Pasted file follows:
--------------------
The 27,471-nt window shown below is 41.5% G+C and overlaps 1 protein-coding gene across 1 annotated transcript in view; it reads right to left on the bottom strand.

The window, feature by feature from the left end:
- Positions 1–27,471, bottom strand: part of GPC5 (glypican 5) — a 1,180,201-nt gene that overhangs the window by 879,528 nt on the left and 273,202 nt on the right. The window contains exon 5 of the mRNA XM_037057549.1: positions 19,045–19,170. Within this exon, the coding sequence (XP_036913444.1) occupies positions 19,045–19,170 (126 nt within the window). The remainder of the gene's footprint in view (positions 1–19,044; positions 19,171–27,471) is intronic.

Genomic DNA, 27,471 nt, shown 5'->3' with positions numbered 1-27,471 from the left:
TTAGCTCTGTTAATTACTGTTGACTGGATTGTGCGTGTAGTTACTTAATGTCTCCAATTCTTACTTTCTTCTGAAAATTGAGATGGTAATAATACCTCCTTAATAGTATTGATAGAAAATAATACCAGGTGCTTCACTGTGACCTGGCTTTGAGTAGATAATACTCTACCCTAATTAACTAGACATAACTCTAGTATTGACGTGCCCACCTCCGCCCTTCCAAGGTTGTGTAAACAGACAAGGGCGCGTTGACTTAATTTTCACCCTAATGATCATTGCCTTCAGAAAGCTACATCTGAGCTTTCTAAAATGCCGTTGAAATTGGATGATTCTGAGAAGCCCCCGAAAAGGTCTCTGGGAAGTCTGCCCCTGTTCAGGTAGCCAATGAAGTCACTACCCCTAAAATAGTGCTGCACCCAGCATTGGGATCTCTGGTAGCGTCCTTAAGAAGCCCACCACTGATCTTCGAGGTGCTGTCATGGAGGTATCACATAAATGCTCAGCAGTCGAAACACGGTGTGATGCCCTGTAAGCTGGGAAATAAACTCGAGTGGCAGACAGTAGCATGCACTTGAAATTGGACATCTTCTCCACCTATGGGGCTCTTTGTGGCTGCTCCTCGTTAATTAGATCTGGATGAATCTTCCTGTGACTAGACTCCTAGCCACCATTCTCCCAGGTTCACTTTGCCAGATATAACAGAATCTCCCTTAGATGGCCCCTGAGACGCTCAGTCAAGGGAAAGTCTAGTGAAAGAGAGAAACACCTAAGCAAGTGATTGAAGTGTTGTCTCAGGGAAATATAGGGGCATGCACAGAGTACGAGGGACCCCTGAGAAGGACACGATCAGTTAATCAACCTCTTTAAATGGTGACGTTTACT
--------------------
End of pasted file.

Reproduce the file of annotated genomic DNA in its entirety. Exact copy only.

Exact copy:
The 27,471-nt window shown below is 41.5% G+C and overlaps 1 protein-coding gene across 1 annotated transcript in view; it reads right to left on the bottom strand.

The window, feature by feature from the left end:
- Positions 1–27,471, bottom strand: part of GPC5 (glypican 5) — a 1,180,201-nt gene that overhangs the window by 879,528 nt on the left and 273,202 nt on the right. The window contains exon 5 of the mRNA XM_037057549.1: positions 19,045–19,170. Within this exon, the coding sequence (XP_036913444.1) occupies positions 19,045–19,170 (126 nt within the window). The remainder of the gene's footprint in view (positions 1–19,044; positions 19,171–27,471) is intronic.

Genomic DNA, 27,471 nt, shown 5'->3' with positions numbered 1-27,471 from the left:
TTAGCTCTGTTAATTACTGTTGACTGGATTGTGCGTGTAGTTACTTAATGTCTCCAATTCTTACTTTCTTCTGAAAATTGAGATGGTAATAATACCTCCTTAATAGTATTGATAGAAAATAATACCAGGTGCTTCACTGTGACCTGGCTTTGAGTAGATAATACTCTACCCTAATTAACTAGACATAACTCTAGTATTGACGTGCCCACCTCCGCCCTTCCAAGGTTGTGTAAACAGACAAGGGCGCGTTGACTTAATTTTCACCCTAATGATCATTGCCTTCAGAAAGCTACATCTGAGCTTTCTAAAATGCCGTTGAAATTGGATGATTCTGAGAAGCCCCCGAAAAGGTCTCTGGGAAGTCTGCCCCTGTTCAGGTAGCCAATGAAGTCACTACCCCTAAAATAGTGCTGCACCCAGCATTGGGATCTCTGGTAGCGTCCTTAAGAAGCCCACCACTGATCTTCGAGGTGCTGTCATGGAGGTATCACATAAATGCTCAGCAGTCGAAACACGGTGTGATGCCCTGTAAGCTGGGAAATAAACTCGAGTGGCAGACAGTAGCATGCACTTGAAATTGGACATCTTCTCCACCTATGGGGCTCTTTGTGGCTGCTCCTCGTTAATTAGATCTGGATGAATCTTCCTGTGACTAGACTCCTAGCCACCATTCTCCCAGGTTCACTTTGCCAGATATAACAGAATCTCCCTTAGATGGCCCCTGAGACGCTCAGTCAAGGGAAAGTCTAGTGAAAGAGAGAAACACCTAAGCAAGTGATTGAAGTGTTGTCTCAGGGAAATATAGGGGCATGCACAGAGTACGAGGGACCCCTGAGAAGGACACGATCAGTTAATCAACCTCTTTAAATGGTGACGTTTACT